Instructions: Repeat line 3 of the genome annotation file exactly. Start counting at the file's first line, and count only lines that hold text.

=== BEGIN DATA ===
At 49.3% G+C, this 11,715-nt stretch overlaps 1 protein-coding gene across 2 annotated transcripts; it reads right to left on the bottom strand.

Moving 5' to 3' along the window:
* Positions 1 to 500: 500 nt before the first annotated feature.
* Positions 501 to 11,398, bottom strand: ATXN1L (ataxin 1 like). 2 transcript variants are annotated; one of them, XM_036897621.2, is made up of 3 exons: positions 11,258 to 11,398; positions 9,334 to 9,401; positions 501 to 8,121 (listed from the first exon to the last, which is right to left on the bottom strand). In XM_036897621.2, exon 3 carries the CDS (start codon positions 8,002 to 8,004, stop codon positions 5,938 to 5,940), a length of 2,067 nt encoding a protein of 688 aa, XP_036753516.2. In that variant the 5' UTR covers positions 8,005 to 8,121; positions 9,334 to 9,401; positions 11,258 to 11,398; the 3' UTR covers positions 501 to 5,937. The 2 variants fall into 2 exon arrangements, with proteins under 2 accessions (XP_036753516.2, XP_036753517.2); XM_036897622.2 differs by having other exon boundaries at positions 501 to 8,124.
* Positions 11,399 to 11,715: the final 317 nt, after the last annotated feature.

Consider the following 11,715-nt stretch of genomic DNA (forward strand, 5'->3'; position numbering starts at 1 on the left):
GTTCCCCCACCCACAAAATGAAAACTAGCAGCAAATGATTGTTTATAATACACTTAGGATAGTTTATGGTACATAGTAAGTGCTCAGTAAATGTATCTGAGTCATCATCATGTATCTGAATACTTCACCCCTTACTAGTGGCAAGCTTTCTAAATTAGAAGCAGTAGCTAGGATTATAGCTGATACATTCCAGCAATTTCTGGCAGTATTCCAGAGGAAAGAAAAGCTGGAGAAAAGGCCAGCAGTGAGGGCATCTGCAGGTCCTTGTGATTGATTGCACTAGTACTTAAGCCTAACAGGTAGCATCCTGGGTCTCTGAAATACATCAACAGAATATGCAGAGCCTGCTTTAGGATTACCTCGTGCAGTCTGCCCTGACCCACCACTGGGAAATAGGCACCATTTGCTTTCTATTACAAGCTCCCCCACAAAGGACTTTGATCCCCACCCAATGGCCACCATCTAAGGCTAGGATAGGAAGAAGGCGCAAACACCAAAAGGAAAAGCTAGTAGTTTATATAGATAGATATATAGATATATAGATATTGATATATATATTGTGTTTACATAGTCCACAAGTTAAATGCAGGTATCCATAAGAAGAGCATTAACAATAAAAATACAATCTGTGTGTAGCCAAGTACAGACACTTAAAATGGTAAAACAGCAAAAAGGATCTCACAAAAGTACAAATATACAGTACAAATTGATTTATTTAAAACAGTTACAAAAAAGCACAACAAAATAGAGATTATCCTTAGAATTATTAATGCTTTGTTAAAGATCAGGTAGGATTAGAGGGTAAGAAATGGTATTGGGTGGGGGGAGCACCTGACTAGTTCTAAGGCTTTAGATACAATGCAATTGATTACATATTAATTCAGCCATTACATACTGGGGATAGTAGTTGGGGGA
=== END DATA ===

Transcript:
* Positions 1 to 500: 500 nt before the first annotated feature.